District VIII by Adam LeBor – Review
By Barney Bardsley
Hungary – a tiny country of just ten million people, sunk in the very heart of central Europe – has, over the past few years, found itself in international headlines, for all the wrong reasons. Under the strong hand of right wing prime minister Viktor Orbán, the country has lurched from the ”goulash communism” of its long years in the Soviet bloc, to a self-confessed ”illiberal democracy”, with government clamp downs on the judiciary, the electoral system and the media, and with more than a whiff of demagoguery in the air.
Corruption is alleged at the highest levels. Anti-semitic, anti-Roma, anti-EU and anti-refugee rhetoric fills the official airwaves. For a country that has so recently found its freedom, and is itself a member of the European Union, it seems intent on becoming shackled, once again, to the dictates of authoritarianism.
One shameful moment stands out in its recent history. It was the summer of 2015: when a tidal wave of refugees from war torn Syria and other Middle Eastern conflict zones, hit the country, passing through Budapest’s Keleti Station – a traditional gateway from the East – on their way to sanctuary in the West. Rather than allow the refugees safe and swift passage to Austria and Germany, the Hungarian government simply refused to let them leave. The whole station was sealed shut. No one was allowed to enter or exit. And in the sweltering heat of high summer, the centre of cosmopolitan Budapest became a camp of displaced peoples: unable to return home – yet forbidden to go forward.
“Informed and imaginative”
Stuck in transit. No food, water, money or rights. (In the end, they voted with their feet – scores of men, women and children, walking the hundred miles to the Austrian border. It is probably pictures like these, on television screens throughout Europe, that convinced Angela Merkel to open Germany’s borders in the same year and take in one million refugees.)
Writer and foreign correspondent Adam LeBor – who shares his time between Budapest and London, and has nearly thirty years experience of writing about the former Eastern European states – has chosen this precise and contentious moment in Hungary’s history as the setting for his new thriller, District VIII. The eighth district – Joseph Town – is a bustling part of downtown Pest, part-gentrified – even billed as Budapest’s new Soho – and part-wild and semi-criminal. It all depends which side of the city ring road you find yourself in.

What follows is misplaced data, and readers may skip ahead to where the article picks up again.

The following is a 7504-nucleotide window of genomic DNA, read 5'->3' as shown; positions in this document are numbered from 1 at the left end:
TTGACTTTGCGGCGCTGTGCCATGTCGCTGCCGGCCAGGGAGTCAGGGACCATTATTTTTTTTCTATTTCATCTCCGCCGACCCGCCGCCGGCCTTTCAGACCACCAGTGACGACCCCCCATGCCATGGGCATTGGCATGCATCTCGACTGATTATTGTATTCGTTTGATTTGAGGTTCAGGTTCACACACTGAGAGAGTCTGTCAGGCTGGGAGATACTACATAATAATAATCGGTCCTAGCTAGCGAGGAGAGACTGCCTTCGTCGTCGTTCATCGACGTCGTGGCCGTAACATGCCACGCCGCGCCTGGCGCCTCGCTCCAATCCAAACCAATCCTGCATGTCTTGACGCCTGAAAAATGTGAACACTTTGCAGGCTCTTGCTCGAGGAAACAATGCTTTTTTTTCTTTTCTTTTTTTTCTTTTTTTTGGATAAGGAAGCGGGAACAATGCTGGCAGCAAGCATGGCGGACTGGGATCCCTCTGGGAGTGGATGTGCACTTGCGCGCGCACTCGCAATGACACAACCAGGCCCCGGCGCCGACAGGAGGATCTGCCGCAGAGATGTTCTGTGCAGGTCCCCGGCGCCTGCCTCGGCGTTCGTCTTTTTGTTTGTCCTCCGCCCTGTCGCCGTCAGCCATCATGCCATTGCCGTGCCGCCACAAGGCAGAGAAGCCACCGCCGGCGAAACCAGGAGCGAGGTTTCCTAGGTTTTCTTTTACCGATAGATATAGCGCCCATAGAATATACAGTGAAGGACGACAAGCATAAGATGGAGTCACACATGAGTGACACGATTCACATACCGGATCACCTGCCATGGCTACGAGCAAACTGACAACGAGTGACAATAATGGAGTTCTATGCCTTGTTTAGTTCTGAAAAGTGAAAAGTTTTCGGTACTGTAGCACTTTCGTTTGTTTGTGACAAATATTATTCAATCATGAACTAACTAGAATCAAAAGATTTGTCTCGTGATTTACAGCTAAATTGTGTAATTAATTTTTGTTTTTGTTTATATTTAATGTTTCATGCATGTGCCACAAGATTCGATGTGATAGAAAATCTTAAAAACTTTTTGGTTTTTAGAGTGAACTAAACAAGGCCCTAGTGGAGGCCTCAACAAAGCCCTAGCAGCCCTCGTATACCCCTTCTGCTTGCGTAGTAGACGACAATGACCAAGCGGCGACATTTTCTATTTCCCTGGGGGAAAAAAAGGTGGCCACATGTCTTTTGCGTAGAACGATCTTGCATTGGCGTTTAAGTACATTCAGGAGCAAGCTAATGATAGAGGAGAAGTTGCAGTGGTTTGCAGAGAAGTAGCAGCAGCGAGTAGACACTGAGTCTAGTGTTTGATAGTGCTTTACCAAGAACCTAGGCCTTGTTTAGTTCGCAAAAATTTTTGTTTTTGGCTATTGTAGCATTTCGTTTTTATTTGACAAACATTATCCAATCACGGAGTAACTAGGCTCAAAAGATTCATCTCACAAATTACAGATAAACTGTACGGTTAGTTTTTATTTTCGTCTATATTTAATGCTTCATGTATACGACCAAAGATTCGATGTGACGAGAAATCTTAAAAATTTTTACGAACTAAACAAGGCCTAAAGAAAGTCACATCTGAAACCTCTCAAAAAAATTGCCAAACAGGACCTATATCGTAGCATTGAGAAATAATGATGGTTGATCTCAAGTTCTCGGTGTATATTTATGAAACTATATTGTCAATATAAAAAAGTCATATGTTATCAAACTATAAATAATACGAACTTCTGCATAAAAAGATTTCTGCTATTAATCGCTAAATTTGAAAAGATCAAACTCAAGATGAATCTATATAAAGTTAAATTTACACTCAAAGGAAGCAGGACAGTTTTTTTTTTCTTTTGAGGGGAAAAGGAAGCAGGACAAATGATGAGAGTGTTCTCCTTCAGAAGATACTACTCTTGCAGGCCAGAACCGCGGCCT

Keleti Station sits right in the heart of District VIII, and has long been associated with drugs, prostitution and inner-city crime. In LeBor’s informed and imaginative – even lurid – writing, the place becomes somewhere even more sinister: a centre of people-trafficking, of low life violence and of high level collusion in the illegal trade of money and passports, set amid the human tragedy of the refugee crisis. It even becomes a murderous scene, where Islamic terror suspects are secretly channelled through to the West: all sanctioned by the Hungarian government itself, in a cynical attempt to destabilise western countries, whilst aggrandising itself.
LeBor has long been fascinated by Roma culture and politics. So he makes his main character here a likeable Gypsy cop called Balthazar Kovacs, who manages to uncover an elaborate money-and-people-laundering plot, whilst revealing much about his Roma family life and customs in the process. The story is daring and elaborate, even implicating the Hungarian government – right up to the (fictional) Prime Minister himself – in deeds of murder and corruption.
For those who like a pacy thriller, wherever it may be set, this book will not disappoint, whilst those who know Budapest, will find the story both fascinating and confusing in equal measure. LeBor namechecks and describes large swathes of the city’s geography and mores with consummate ease – but he is also obliged to change many names, and disguise the politics of the status quo, since this is, after all, a work of fiction… Thus the country’s rulers are not the actual incumbents, FIDESZ, but some imagined (and exceedingly corrupt) Social Democrats. Fact meets fiction in a head on collision, requiring careful attention from the reader, in order to keep up.
But it is worth it. This is a compelling, if somewhat densely written, crime story – which will depress all those who love and know Hungary’s softer and more cultural side, but which is bang on the nose, in its unflinching exploration of what happens, when money and power and factional in-fighting become far more important than basic humanity and the rule of civilisation and of law.
‘District VIII’ by Adam LeBlor is published by Head of Zeus, paperback £8.99